There's a theme in these questions, and I want to address that, which is, you're not only growing in your organization, you actually want to grow in the industry. It's not enough to be a senior staff engineer at LinkedIn. It's actually more important for you to be a senior staff engineer in the software engineering industry. What I mean by that is, don't worry too much about whether you are a certain title in your particular company. What is more important is, are you sharing your learnings broadly in the industry? That's where conferences like these come in. Talk about your work. Write about your work. Blog about your work. The more you do that, the more you'll be recognized as a software engineering leader, not just in your organization, but in the broader industry. That is way more important than a particular title in your company.

Nardon: What happens if what the company expects from you is not aligned with what you want for your career? Should you change jobs, change companies, or maybe try to change your expectation inside the company? Is it easier to be promoted to staff if you change companies, instead of being promoted inside your own organization. Should you change companies to be promoted, or should you try to be promoted inside your own organization? What's your experience on that?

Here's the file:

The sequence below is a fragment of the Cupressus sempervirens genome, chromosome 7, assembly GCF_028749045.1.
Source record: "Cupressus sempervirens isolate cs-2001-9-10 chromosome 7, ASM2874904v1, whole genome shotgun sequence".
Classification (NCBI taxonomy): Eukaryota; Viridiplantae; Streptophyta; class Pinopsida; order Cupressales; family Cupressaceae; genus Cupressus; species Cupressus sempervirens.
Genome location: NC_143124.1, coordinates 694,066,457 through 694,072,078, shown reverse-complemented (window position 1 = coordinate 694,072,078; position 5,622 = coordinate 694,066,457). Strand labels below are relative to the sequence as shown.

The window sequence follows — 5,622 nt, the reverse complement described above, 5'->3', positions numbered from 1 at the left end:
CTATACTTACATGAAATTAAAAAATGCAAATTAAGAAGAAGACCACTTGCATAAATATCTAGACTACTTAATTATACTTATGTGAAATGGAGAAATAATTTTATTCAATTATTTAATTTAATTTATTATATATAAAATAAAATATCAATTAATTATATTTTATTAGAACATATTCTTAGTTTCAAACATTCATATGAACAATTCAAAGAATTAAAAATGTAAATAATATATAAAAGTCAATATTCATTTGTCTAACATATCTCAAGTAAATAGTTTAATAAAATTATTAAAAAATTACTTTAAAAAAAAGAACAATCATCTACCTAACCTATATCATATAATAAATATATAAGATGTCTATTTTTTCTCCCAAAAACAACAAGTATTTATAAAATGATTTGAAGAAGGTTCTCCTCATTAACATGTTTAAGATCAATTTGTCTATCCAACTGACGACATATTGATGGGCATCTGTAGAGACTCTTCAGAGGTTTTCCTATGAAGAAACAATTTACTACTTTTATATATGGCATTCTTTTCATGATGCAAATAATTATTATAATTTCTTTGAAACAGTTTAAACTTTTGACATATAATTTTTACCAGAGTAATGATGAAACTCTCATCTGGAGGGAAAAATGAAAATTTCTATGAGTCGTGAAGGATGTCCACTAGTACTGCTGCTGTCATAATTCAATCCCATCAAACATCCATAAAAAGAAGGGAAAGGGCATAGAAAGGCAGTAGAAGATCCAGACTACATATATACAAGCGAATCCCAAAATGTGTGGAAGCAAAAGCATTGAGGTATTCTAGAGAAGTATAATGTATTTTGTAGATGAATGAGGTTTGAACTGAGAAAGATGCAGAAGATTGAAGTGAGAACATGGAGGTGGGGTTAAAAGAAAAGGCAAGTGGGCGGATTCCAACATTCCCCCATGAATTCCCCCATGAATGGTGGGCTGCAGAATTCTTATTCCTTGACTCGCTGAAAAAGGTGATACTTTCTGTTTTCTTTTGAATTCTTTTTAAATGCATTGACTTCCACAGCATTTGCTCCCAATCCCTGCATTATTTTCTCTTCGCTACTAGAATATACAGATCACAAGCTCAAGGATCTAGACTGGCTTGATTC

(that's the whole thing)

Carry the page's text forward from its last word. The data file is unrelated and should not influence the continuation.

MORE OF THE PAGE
Gupta: I'll first repeat the original answer that I gave you about what to do in a situation where what your skill sets are, or what your aspirations are don't align with the current organization that you're working on, or even the current company that you're working for. I think you took the specific example about being a frontend engineer, and your company not creating that environment for you to grow in that role, or having a broader impact in that role. I think one important thing to realize is, again, your organization and your company is a business. The way you're thinking about it is, am I having the business impact that is required for me to be growing in my career in that organization? If your aspirations are being technically deep in the frontend stack that you're currently working on, make sure that the project and the work that you're picking up is something that also connects to business impact for that organization. It is entirely possible that that isn't the case. Maybe the organization that you're working for, or the company that you're working for, is simply not spending as many cycles or as many projects diving deep into the frontend stack. In that case, it is actually the right thing to do, to either broaden your scope and say that, I'm also interested in frontend iOS technologies, or Android technologies, or frontend API technologies, or even backend or near-line technologies. That's one approach of going about it. The other is to find an organization within your company that actually values the work that excites you, and where your career aspirations lie. If not, find another company, find another organization that aligns with what your aspirations are. Because ultimately, you own your career, you own your growth. It's your responsibility to find the right team, to find the right organization that not only aligns with the mission and vision that you have in your mind for you, but also aligns with the work that you want to do. It's definitely something that you need to take control of.